It is almost always said that the mayor is the leader of the city, but the charter places the policy decisions squarely in the lap of the Urban County Council. The Mayor is in charge of seeing that the policy is carried out. Just about all ordinances begin with the phrase “the council authorizes and directs to Mayor to…” and while the mayor may propose many initiatives, it is the Council who decides what the policy should be. The leading force of that council should, by right, be the at-large candidate with the most votes in the most recent election and is named the Vice Mayor. That mantle currently rests on Mr. Gray’s shoulders, yet we see none of his policy desires being brought to the fore nor enacted. Can somebody tell me why?

I am not a huge Newberry fan, nor an I encouraged by many of the other current council members, but Gray is as much an “unknown quantity” now as he was eight years ago when he first ran.

I think that I will stay with the devil I know.

Monday, October 18, 2010

Getting Back To Normal?

The WEG is over and the city is getting back to doing (or completing) the public works items that they couldn't get to before.

Way-finding signs

One of those tasks is the installation of the way-finding signs along our major thoroughfares. Below is one that I found by the Lexington Center entrance.

On first glance it appears quite straight forward, but further study gives me pause. The normal rule of Interstate informational signs, especially those giving mileage, will list the destinations in order of distance from nearest to farthest. Even exit signs have a hierarchy based on location and distance. This set of signs has me a bit baffled.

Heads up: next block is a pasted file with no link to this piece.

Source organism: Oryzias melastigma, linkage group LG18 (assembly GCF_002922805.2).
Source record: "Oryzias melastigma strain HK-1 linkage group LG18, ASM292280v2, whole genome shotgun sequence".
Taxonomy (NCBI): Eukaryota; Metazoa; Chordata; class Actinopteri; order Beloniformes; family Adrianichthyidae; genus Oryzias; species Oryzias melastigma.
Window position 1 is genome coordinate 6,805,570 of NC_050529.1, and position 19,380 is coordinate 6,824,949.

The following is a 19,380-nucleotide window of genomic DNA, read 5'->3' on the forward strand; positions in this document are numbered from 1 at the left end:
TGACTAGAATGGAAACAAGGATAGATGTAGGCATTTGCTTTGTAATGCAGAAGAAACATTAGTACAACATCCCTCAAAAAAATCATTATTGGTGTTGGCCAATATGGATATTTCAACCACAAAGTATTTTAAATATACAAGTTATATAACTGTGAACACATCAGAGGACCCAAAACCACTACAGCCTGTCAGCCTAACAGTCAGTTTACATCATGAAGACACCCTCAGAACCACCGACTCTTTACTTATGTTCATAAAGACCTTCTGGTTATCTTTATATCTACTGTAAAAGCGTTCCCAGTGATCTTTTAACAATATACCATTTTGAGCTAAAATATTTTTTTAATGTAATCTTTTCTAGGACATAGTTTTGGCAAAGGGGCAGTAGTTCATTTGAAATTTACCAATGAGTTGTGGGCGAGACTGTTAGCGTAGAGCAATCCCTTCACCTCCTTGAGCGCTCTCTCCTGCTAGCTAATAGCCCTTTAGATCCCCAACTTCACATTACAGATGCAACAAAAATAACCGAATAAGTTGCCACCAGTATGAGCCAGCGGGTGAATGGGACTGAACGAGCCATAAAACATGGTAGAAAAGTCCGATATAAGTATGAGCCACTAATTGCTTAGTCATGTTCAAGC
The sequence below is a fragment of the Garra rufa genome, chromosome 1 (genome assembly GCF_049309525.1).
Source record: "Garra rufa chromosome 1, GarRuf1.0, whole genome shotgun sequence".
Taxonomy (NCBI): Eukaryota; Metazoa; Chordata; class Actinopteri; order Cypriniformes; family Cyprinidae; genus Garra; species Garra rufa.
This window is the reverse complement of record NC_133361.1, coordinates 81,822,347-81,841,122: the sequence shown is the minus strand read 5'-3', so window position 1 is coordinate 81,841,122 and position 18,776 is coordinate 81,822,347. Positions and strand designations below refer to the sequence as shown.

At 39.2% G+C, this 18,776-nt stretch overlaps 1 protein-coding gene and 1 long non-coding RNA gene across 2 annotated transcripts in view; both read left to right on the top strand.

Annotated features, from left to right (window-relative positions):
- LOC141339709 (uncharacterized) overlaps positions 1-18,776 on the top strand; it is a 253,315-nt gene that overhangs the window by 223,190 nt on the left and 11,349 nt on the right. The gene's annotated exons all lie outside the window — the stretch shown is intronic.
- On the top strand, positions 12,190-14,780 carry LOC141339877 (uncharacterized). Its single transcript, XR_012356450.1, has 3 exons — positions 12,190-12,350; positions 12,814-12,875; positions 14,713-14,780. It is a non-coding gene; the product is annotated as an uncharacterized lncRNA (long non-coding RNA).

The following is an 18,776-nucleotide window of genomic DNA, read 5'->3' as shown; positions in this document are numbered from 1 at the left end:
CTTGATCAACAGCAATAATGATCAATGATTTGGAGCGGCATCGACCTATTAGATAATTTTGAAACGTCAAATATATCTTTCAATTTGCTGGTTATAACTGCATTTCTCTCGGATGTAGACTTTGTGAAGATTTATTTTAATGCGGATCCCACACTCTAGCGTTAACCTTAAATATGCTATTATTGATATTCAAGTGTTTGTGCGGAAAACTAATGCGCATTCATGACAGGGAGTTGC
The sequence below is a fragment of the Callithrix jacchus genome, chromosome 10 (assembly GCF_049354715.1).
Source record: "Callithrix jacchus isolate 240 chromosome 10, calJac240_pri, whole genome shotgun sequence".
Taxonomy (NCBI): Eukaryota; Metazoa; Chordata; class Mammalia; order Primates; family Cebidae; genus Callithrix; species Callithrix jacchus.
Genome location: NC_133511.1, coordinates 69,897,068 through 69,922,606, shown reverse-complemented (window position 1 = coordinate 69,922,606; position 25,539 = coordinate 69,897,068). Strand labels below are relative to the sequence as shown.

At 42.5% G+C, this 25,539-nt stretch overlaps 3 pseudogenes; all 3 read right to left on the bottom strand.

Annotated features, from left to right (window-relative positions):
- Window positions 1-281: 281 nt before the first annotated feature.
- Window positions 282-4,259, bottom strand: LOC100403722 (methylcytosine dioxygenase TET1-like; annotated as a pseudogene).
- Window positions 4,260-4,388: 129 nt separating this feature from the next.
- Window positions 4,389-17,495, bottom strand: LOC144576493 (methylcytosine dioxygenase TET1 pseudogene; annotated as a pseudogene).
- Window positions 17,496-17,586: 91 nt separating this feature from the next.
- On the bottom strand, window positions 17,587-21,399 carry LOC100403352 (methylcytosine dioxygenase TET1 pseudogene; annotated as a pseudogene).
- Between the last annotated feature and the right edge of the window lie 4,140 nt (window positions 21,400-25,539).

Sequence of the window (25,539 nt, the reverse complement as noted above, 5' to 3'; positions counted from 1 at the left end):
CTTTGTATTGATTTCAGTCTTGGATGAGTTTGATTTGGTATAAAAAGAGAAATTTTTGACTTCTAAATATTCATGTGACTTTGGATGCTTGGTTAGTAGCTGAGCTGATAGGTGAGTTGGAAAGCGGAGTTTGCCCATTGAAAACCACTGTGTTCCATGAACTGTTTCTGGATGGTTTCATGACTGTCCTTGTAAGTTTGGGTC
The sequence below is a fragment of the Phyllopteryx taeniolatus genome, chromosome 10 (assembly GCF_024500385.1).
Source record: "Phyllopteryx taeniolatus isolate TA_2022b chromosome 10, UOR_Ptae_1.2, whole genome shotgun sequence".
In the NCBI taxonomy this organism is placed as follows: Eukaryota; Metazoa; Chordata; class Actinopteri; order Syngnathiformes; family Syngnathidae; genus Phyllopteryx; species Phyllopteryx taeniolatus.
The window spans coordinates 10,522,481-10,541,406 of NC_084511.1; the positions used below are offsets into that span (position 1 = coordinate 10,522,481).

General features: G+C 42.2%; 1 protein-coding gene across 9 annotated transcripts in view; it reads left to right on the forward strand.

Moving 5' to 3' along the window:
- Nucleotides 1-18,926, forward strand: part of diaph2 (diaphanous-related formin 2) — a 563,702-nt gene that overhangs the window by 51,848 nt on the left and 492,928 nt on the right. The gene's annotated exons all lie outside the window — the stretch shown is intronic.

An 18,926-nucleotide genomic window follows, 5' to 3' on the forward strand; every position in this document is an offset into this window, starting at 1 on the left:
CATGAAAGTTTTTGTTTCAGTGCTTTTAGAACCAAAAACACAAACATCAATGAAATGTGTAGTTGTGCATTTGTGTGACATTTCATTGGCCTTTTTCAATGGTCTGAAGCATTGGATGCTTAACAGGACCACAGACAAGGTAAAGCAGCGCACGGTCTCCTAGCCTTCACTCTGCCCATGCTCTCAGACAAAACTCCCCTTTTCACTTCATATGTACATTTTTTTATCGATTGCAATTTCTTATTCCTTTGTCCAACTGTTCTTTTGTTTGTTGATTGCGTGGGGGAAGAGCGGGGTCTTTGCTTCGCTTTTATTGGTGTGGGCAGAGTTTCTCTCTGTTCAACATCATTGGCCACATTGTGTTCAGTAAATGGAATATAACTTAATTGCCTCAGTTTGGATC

The set on the left clearly shows that one has to turn onto Broadway in order to reach the destinations while the set on the right may be reached by going straight ahead. So far, so good. the first location reached would be the Lexington Opera House just two blocks away and it is listed at the bottom (I would have expected at the top) followed by the Thoroughbred Center. The Training Center is the farthest distant from this sign and well out of town. Whether we are working the distance from the top or the bottom, this is out of place. Transylvania University should be next with the Applebee's ballpark falling between the university and the Center.

The right side set is equally confusing. By going straight, you may reach the Cheapside Park(and Pavilion) , but not without making a turn somewhere. Likewise, a turn must be made to reach the University of Kentucky campus. Perhaps an angled arrow to the right should have been used instead. In any case, Cheapside is reached first and again it is at the bottom. I will point out here that there is NO sign indicating a turn to Cheapside, either at Mill or Limestone, nor is there a sign at Upper for the University. Our next closest location is the Visitor and Convention Bureau at Rose St. One may also turn here for the University but I have seen no sign or indication of one planned here. And, last on this straight trajectory would be Ashland, Henry Clay's Estate, some two miles out Richmond Rd.

All of the signs are not up yet and things may get better, but this sign is a head scratcher in my opinion.

Main St Developments

A while back I wrote about some happenings on Main St. It seems like we are not finished making news yet. It has come to my attention that the building housing the Sunrise Bakery and Bellini's private dining room along with the First National Building are going before the Court House Design Review Board concerning facade improvements.